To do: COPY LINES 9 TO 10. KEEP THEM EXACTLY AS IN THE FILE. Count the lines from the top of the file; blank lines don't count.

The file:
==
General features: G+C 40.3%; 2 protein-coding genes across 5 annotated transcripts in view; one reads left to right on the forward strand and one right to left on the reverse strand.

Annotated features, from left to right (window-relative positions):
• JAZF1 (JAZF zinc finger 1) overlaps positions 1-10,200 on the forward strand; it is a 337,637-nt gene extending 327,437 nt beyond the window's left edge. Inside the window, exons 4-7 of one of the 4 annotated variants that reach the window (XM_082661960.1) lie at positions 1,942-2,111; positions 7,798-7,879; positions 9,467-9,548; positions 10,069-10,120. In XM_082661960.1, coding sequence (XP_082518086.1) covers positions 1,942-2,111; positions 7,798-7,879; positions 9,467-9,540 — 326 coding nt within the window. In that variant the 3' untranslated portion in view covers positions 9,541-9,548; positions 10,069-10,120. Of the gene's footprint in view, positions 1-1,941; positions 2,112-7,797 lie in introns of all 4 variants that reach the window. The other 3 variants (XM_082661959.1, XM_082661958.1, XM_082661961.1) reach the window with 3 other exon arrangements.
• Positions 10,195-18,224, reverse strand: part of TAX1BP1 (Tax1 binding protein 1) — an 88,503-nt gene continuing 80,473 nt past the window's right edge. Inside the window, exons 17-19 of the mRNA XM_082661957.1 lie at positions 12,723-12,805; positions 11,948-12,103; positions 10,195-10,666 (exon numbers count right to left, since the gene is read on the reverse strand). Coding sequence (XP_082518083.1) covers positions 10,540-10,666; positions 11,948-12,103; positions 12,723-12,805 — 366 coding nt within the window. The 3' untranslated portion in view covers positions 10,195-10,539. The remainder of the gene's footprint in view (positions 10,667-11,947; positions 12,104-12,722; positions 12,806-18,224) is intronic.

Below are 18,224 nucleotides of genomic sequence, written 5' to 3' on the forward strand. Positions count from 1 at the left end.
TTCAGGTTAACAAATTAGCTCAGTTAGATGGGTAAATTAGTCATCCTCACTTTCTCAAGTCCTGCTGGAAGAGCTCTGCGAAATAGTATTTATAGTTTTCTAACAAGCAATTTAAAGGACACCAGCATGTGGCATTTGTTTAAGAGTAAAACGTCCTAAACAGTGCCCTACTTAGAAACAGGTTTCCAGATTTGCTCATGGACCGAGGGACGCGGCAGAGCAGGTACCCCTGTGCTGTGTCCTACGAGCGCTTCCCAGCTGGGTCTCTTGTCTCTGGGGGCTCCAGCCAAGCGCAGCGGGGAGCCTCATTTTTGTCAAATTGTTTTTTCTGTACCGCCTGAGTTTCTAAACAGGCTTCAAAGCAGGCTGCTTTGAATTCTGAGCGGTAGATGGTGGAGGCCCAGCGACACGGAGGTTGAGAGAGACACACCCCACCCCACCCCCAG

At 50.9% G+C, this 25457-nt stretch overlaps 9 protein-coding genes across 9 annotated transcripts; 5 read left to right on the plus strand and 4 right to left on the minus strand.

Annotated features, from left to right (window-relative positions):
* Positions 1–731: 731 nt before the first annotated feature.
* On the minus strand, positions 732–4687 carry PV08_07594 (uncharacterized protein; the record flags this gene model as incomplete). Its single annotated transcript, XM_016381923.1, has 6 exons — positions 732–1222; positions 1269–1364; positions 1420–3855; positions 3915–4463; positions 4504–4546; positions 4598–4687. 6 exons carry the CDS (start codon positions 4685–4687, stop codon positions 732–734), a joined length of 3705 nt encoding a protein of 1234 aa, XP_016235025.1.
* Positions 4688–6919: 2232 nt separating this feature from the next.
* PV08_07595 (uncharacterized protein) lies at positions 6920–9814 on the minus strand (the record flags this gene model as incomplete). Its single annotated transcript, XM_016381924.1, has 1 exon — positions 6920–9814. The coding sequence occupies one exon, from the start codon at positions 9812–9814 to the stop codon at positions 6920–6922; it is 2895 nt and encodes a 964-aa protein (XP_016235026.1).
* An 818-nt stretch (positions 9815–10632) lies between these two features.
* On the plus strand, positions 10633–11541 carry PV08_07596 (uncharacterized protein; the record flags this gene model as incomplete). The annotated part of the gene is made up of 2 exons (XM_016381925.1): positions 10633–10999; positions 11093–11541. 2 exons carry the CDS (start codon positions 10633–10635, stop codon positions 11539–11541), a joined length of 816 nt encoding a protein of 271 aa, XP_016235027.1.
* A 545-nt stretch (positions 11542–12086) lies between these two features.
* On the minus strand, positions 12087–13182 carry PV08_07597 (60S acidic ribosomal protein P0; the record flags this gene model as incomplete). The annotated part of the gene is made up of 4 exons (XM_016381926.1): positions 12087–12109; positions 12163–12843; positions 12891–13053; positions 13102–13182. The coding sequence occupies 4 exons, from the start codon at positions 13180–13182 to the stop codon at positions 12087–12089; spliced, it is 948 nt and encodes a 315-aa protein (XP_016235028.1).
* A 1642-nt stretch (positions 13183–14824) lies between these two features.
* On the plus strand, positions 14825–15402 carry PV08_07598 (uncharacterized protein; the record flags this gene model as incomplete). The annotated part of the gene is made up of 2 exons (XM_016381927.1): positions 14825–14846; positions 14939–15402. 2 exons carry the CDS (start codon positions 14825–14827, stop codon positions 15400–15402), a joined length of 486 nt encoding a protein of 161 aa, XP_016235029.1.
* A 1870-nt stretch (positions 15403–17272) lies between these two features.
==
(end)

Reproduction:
* Positions 1–731: 731 nt before the first annotated feature.
* On the minus strand, positions 732–4687 carry PV08_07594 (uncharacterized protein; the record flags this gene model as incomplete). Its single annotated transcript, XM_016381923.1, has 6 exons — positions 732–1222; positions 1269–1364; positions 1420–3855; positions 3915–4463; positions 4504–4546; positions 4598–4687. 6 exons carry the CDS (start codon positions 4685–4687, stop codon positions 732–734), a joined length of 3705 nt encoding a protein of 1234 aa, XP_016235025.1.